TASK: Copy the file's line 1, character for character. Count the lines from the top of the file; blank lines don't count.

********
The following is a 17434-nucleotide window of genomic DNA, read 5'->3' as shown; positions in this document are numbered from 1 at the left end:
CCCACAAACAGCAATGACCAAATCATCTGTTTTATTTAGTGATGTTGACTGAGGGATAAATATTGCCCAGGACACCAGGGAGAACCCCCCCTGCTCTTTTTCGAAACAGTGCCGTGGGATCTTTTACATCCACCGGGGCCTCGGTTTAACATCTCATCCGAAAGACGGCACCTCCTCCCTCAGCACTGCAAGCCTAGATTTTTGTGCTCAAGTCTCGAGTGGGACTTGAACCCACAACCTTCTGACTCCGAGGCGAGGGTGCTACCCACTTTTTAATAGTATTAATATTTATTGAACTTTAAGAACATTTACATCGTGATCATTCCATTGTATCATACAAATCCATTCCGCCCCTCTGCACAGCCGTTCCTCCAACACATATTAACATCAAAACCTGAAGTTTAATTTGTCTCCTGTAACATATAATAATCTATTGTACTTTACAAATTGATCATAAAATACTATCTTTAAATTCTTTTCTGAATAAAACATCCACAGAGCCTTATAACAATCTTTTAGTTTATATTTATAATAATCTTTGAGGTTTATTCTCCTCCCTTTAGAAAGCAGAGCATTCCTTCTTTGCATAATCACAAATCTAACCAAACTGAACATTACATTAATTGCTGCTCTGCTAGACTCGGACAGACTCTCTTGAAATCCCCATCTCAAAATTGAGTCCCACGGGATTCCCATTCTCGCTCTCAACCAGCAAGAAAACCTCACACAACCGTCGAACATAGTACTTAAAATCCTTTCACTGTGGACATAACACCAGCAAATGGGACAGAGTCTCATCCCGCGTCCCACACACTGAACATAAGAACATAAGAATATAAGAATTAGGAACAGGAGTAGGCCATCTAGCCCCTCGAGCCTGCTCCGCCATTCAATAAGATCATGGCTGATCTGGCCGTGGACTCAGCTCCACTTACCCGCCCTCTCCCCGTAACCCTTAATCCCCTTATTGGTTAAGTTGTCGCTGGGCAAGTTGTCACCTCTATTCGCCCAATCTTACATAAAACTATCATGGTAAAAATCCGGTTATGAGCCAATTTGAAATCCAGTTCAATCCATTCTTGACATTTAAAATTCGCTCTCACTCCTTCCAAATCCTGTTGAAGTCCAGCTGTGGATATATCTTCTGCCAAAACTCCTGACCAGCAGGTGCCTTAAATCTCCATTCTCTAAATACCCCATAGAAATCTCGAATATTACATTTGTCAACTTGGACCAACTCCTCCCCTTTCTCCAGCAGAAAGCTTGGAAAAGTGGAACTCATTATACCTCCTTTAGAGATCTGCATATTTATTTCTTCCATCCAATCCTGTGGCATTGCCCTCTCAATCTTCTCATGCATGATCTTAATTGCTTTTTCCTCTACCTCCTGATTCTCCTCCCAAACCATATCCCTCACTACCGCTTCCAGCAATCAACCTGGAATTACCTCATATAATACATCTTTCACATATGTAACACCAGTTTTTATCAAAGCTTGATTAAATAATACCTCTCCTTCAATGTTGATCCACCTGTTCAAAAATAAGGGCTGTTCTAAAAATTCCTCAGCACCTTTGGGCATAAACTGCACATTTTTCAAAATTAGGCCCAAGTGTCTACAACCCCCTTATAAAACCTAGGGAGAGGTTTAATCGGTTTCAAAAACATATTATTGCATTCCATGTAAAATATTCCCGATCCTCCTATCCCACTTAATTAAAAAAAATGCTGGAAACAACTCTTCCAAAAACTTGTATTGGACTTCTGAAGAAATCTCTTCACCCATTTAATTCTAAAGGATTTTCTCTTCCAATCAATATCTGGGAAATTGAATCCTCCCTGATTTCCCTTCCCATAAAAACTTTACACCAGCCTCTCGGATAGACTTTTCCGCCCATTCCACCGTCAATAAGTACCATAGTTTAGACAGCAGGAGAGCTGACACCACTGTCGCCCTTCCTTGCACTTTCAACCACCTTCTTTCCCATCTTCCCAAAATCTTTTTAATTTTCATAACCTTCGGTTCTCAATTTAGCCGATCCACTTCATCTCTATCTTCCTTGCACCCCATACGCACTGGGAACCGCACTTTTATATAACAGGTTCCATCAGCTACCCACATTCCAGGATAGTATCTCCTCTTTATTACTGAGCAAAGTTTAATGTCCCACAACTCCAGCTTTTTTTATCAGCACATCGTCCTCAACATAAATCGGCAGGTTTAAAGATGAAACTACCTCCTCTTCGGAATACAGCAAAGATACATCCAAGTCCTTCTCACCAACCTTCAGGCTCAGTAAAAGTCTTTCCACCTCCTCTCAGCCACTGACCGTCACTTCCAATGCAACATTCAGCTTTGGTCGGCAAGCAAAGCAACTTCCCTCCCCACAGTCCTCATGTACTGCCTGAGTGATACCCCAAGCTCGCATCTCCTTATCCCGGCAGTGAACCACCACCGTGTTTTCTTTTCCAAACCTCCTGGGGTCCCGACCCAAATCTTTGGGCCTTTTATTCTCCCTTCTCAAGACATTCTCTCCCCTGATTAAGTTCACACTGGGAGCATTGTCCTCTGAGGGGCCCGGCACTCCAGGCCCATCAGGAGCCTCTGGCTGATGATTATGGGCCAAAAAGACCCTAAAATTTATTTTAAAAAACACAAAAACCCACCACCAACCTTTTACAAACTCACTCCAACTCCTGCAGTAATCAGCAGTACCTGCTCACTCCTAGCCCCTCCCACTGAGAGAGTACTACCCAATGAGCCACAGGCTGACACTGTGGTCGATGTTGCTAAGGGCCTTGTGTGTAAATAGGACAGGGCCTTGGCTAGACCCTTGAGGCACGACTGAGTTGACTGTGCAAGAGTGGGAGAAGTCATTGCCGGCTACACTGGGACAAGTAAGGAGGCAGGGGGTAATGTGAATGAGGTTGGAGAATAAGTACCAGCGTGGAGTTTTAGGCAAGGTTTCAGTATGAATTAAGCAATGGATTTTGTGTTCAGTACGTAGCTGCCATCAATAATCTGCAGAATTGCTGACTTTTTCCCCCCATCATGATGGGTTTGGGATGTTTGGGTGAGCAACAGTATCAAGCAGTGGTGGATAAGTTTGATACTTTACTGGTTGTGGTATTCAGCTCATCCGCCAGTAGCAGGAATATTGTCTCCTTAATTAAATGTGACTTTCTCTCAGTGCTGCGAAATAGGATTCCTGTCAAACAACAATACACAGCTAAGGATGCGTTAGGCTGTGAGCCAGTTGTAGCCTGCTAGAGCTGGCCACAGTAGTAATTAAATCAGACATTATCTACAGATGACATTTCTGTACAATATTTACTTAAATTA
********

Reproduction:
The following is a 17434-nucleotide window of genomic DNA, read 5'->3' as shown; positions in this document are numbered from 1 at the left end: